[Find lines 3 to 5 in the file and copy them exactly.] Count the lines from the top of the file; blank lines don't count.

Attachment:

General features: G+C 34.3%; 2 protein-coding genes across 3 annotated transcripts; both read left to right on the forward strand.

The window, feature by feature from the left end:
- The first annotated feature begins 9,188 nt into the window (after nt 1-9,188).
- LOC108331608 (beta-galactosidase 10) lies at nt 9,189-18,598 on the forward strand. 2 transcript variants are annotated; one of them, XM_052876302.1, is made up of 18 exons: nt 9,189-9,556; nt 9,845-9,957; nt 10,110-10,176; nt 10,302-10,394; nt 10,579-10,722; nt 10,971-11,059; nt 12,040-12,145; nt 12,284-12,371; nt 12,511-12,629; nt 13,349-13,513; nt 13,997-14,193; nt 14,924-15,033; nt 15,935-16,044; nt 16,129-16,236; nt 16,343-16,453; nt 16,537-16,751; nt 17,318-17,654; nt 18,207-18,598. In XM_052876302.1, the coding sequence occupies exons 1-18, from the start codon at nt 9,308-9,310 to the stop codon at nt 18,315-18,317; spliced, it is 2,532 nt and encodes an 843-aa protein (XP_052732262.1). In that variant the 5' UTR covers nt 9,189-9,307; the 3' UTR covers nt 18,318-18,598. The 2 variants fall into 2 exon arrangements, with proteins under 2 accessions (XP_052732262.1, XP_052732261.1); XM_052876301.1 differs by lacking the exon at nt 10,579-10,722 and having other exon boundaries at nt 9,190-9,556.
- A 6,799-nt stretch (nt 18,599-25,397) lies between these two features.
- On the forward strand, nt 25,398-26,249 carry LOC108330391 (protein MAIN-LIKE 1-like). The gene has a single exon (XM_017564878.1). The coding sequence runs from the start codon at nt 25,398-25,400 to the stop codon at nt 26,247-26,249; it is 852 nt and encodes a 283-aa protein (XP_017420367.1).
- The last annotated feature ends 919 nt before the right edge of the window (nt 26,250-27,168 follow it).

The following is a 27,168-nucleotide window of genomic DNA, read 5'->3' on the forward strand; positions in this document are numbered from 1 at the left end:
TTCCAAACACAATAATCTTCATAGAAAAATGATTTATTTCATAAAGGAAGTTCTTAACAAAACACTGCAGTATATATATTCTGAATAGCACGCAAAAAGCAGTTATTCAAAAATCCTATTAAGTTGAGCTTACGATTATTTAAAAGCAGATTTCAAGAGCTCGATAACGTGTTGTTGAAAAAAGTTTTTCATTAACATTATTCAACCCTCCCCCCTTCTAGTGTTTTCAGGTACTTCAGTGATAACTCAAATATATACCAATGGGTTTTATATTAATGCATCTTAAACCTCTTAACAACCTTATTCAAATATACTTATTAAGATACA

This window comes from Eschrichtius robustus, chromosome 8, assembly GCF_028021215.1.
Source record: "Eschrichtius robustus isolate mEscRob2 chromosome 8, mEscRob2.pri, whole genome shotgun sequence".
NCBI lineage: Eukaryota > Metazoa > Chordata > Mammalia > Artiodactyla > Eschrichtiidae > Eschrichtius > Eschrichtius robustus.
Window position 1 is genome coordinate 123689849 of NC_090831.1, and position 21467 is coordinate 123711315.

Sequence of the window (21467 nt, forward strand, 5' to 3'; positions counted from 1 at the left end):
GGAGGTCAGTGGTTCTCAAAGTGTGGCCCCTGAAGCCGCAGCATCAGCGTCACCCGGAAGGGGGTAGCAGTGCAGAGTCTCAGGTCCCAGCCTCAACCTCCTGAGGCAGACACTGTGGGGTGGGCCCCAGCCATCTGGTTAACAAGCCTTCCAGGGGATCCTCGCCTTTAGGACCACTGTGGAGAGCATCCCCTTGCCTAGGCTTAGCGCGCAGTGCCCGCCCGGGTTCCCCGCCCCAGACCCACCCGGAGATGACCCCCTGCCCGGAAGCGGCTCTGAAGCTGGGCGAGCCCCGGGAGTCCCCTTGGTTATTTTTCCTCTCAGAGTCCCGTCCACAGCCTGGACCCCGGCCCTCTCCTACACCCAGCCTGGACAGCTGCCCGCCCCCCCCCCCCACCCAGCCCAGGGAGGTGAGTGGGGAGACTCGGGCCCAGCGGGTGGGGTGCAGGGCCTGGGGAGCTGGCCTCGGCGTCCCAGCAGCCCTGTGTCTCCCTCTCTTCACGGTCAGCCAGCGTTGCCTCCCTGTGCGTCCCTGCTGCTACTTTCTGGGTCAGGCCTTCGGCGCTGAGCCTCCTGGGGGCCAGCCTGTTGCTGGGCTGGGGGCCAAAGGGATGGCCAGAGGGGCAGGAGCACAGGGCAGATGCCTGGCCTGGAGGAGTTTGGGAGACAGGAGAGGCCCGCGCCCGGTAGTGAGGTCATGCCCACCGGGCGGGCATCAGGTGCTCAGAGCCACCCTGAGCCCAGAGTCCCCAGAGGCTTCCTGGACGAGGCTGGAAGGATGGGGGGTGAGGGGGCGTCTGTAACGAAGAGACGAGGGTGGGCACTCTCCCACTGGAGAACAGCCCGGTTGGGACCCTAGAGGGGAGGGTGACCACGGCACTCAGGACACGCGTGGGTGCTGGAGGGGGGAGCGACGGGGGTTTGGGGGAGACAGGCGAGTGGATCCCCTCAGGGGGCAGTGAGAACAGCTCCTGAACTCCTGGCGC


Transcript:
- The first annotated feature begins 9,188 nt into the window (after nt 1-9,188).
- LOC108331608 (beta-galactosidase 10) lies at nt 9,189-18,598 on the forward strand. 2 transcript variants are annotated; one of them, XM_052876302.1, is made up of 18 exons: nt 9,189-9,556; nt 9,845-9,957; nt 10,110-10,176; nt 10,302-10,394; nt 10,579-10,722; nt 10,971-11,059; nt 12,040-12,145; nt 12,284-12,371; nt 12,511-12,629; nt 13,349-13,513; nt 13,997-14,193; nt 14,924-15,033; nt 15,935-16,044; nt 16,129-16,236; nt 16,343-16,453; nt 16,537-16,751; nt 17,318-17,654; nt 18,207-18,598. In XM_052876302.1, the coding sequence occupies exons 1-18, from the start codon at nt 9,308-9,310 to the stop codon at nt 18,315-18,317; spliced, it is 2,532 nt and encodes an 843-aa protein (XP_052732262.1). In that variant the 5' UTR covers nt 9,189-9,307; the 3' UTR covers nt 18,318-18,598. The 2 variants fall into 2 exon arrangements, with proteins under 2 accessions (XP_052732262.1, XP_052732261.1); XM_052876301.1 differs by lacking the exon at nt 10,579-10,722 and having other exon boundaries at nt 9,190-9,556.
- A 6,799-nt stretch (nt 18,599-25,397) lies between these two features.